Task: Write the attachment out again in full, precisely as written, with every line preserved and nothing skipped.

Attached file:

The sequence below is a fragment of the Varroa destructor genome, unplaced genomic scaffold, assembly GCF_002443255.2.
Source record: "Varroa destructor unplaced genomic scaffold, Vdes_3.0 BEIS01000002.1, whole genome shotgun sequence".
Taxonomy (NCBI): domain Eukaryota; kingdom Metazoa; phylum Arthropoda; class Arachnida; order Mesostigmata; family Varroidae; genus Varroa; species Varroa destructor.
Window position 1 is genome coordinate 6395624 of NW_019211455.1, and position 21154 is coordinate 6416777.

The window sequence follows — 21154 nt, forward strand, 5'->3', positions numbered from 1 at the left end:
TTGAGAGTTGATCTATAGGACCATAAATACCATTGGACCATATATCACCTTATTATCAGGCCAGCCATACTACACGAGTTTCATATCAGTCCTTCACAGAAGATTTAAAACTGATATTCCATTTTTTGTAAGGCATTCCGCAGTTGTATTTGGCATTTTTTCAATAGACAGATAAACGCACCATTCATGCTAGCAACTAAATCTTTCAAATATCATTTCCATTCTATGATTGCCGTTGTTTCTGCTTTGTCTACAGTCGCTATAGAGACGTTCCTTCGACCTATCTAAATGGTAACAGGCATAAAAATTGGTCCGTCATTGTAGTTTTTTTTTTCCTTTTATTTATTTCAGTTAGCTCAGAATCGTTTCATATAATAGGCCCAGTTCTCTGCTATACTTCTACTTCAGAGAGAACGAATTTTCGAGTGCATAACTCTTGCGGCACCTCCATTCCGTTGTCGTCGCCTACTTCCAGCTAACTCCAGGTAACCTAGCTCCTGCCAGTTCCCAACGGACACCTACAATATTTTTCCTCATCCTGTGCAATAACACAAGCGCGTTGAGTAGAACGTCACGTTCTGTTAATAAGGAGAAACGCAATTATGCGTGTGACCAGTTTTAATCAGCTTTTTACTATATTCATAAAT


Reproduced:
The sequence below is a fragment of the Varroa destructor genome, unplaced genomic scaffold, assembly GCF_002443255.2.
Source record: "Varroa destructor unplaced genomic scaffold, Vdes_3.0 BEIS01000002.1, whole genome shotgun sequence".
Taxonomy (NCBI): domain Eukaryota; kingdom Metazoa; phylum Arthropoda; class Arachnida; order Mesostigmata; family Varroidae; genus Varroa; species Varroa destructor.
Window position 1 is genome coordinate 6395624 of NW_019211455.1, and position 21154 is coordinate 6416777.

The window sequence follows — 21154 nt, forward strand, 5'->3', positions numbered from 1 at the left end:
TTGAGAGTTGATCTATAGGACCATAAATACCATTGGACCATATATCACCTTATTATCAGGCCAGCCATACTACACGAGTTTCATATCAGTCCTTCACAGAAGATTTAAAACTGATATTCCATTTTTTGTAAGGCATTCCGCAGTTGTATTTGGCATTTTTTCAATAGACAGATAAACGCACCATTCATGCTAGCAACTAAATCTTTCAAATATCATTTCCATTCTATGATTGCCGTTGTTTCTGCTTTGTCTACAGTCGCTATAGAGACGTTCCTTCGACCTATCTAAATGGTAACAGGCATAAAAATTGGTCCGTCATTGTAGTTTTTTTTTTCCTTTTATTTATTTCAGTTAGCTCAGAATCGTTTCATATAATAGGCCCAGTTCTCTGCTATACTTCTACTTCAGAGAGAACGAATTTTCGAGTGCATAACTCTTGCGGCACCTCCATTCCGTTGTCGTCGCCTACTTCCAGCTAACTCCAGGTAACCTAGCTCCTGCCAGTTCCCAACGGACACCTACAATATTTTTCCTCATCCTGTGCAATAACACAAGCGCGTTGAGTAGAACGTCACGTTCTGTTAATAAGGAGAAACGCAATTATGCGTGTGACCAGTTTTAATCAGCTTTTTACTATATTCATAAAT